Karl S. Berg, Ph.D.

Contact Information

Associate Professor
Office: BLHBS 1.832
Phone: (956) 882-5049
Email: karl.berg@utrgv.edu 
Lab: https://www.utrgv.edu/avianecology 

Currently Teaching

  • BIOL 4432 - Animal Behavior
  • BIOL 6385 - Graduate Research
  • BIOL 7300 - Thesis I


  • PhD, Neurobiology, 2011
  • MS, Biological Sciences, 2004
  • BBA, Accounting, 1989

Areas of Expertise

  • Animal Behavior
  • Ornithology
  • Behavioral Ecology


Vocal imitation is a complex social behavior required for spoken language, but also found in select groups of mammals and birds. Parrots are among the most prolific of vocal linguists but have been aloof in nature. How does their bizarre ability to mimic human speech patterns in captivity benefit individuals in nature? Current work addresses such questions in a wild parrot population that has been meticulously marked and studied for decades. Social environment can have a profound influence on early cognitive foundations, but this depends on when sensory abilities emerge in juveniles and the types of social stimuli available. Objectives are to: 1) quantify natural variation in a suite of early developmental milestones with links to learning and cognition; 2) Understand how social environment interacts with endocrine physiology to produce behavioral complexity; 3) Determine lasting effects of early developmental differences on adult traits including survival and reproductive success; 4) Broaden our phylogenetic perspective of developmental psychobiology by studying other taxa, including an endangered parrot species that ranges freely on the Brownsville campus and elsewhere in the Rio Grande Valley.

Recent Publications

R. Eggleston, N. Viloria, S. Delgado, A. Mata, H. Y. Guerrero, R.J. Kline, S. R. Beissinger & Berg, K. S. (2022). Vocal babbling in a wild parrot shows life history and endocrine affinities with human infants. Proceedings of the Royal Society B, 289(1976), 20220592. https://doi.org/10.1098/rspb.2022.0592

C. M. M. Arellano, N. Viloria, S. Delgado, & K. S. Berg, K. S. (2022). Allo-preening is linked to vocal signature development in a wild parrot. Behavioral Ecology, 33(1), 202-212. https://doi.org/10.1093/beheco/arab126

K. S. Berg, S. Delgado, A. Mata-Betancourt, J. S. Krause, J. C. Wingfield, S. R. Beissinger, Ontogeny of the adrenocortical response in an extremely altricial bird. Journal of Experimental Zoology Part A: Ecological and Integrative Physiology. 331:521-529 (2019). https://doi.org/10.1002/jez.2317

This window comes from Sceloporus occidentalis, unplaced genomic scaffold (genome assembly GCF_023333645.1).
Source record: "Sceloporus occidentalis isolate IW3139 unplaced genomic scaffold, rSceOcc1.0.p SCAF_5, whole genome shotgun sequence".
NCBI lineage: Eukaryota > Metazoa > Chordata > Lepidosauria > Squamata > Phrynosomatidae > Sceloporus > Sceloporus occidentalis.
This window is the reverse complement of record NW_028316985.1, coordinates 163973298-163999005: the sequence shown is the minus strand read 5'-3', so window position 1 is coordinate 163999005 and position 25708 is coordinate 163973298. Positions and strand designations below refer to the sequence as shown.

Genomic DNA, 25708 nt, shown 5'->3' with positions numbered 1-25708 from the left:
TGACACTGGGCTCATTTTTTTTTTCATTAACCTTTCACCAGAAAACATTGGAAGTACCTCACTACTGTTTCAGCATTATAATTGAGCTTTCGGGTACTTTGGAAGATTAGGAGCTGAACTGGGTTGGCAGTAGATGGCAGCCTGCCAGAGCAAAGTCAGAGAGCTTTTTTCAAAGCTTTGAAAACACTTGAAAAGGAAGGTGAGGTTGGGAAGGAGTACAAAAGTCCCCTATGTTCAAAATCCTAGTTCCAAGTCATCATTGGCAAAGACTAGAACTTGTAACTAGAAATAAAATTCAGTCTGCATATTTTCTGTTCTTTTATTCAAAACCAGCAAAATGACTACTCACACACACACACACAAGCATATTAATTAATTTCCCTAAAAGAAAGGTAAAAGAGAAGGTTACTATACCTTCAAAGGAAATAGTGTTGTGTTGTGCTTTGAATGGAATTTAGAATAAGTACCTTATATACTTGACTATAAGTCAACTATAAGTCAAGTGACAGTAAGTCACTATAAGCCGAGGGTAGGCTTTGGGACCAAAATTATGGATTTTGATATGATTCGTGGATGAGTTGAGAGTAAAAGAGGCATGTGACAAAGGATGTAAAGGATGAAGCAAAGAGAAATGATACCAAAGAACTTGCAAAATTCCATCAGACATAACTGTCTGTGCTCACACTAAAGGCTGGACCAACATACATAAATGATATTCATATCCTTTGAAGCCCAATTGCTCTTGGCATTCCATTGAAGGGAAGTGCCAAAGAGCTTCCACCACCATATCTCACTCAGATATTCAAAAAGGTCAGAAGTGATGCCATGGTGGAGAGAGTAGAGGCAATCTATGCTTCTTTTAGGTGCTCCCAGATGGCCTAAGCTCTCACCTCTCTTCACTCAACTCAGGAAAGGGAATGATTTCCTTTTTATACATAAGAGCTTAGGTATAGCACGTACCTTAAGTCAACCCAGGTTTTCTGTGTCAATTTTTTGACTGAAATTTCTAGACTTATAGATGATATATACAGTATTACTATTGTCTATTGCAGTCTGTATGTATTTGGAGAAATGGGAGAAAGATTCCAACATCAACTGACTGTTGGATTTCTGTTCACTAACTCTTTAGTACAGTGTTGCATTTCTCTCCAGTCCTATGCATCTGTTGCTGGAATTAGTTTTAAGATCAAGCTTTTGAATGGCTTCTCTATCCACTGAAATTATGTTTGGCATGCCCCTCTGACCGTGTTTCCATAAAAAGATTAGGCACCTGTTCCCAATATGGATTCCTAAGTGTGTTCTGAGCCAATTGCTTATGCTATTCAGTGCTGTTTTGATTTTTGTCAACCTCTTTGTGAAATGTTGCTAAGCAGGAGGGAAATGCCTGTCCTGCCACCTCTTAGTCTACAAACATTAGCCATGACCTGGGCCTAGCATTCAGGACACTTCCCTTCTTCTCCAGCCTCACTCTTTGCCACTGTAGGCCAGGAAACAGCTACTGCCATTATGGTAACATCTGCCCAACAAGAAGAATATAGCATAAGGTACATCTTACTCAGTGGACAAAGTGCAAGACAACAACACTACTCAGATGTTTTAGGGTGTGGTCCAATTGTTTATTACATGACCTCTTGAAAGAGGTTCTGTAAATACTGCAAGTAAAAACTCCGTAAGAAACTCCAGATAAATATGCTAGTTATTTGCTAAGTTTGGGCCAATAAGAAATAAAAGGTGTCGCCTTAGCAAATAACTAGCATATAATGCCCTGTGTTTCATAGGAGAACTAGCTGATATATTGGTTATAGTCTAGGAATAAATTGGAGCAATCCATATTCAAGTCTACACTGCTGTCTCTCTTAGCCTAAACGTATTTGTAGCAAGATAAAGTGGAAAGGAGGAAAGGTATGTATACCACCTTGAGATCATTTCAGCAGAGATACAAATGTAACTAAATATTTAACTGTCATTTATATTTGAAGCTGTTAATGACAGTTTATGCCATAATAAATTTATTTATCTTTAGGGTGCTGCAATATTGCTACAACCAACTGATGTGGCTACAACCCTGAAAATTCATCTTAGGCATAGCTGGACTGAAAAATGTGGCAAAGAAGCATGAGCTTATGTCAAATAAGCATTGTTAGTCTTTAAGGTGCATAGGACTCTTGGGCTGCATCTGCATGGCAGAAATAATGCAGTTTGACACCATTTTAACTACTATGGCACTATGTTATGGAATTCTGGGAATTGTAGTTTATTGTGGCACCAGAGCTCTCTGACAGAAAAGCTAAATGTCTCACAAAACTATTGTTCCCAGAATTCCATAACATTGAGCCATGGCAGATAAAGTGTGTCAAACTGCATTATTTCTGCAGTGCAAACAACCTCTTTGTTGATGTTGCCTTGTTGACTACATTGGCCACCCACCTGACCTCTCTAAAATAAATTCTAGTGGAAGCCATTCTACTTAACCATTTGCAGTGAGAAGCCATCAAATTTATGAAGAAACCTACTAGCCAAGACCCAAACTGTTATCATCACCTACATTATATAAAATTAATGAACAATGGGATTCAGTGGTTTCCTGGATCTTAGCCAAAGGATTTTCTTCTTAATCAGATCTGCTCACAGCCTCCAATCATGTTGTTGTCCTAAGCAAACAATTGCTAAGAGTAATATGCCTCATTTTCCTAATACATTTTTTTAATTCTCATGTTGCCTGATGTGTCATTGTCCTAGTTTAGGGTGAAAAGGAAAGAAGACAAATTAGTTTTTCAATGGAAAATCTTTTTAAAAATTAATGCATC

K. S. Berg, S. Delgado, A. Mata-Betancourt, Phylogenetic and kinematic constraints on avian flight signals. Proceedings of the Royal Society B. 286, 20191083 (2019). https://doi.org/10.1098/rspb.2019.1083V.

Radchuk, et al., Adaptive responses of animals to climate change are most likely insufficient. Nature communications. 10, 1–14 (2019). https://doi.org/10.1038/s41467-019-10924-4

I. Berkunsky, et al., Current threats faced by Neotropical parrot populations. Biological Conservation. 214, 278–287 (2017). https://doi.org/10.1016/j.biocon.2017.08.016

K. S. Berg, S. R. Beissinger, J. W. Bradbury, Factors shaping the ontogeny of vocal signals in a wild parrot. Journal of Experimental Biology. 216, 338–345 (2013). https://doi.org/10.1242/jeb.073502

K. S. Berg, S. Delgado, K. A. Cortopassi, S. R. Beissinger, J. W. Bradbury, Vertical transmission of learned signatures in a wild parrot. Proceedings of the Royal Society B: Biological Sciences. 279, 585–591 (2011). https://doi.org/10.1098/rspb.2011.0932

K. S. Berg, S. Delgado, R. Okawa, S. R. Beissinger, J. W. Bradbury, Contact calls are used for individual mate recognition in free-ranging green-rumped parrotlets, Forpus passerinus. Animal Behaviour. 81, 241–248 (2011). https://doi.org/10.1016/j.anbehav.2010.10.012

K. S. Berg, R. T. Brumfield, V. Apanius, Phylogenetic and ecological determinants of the neotropical dawn chorus. Proceedings of the Royal Society B: Biological Sciences. 273, 999–1005 (2006) https://doi.org/10.1098/rspb.2005.3410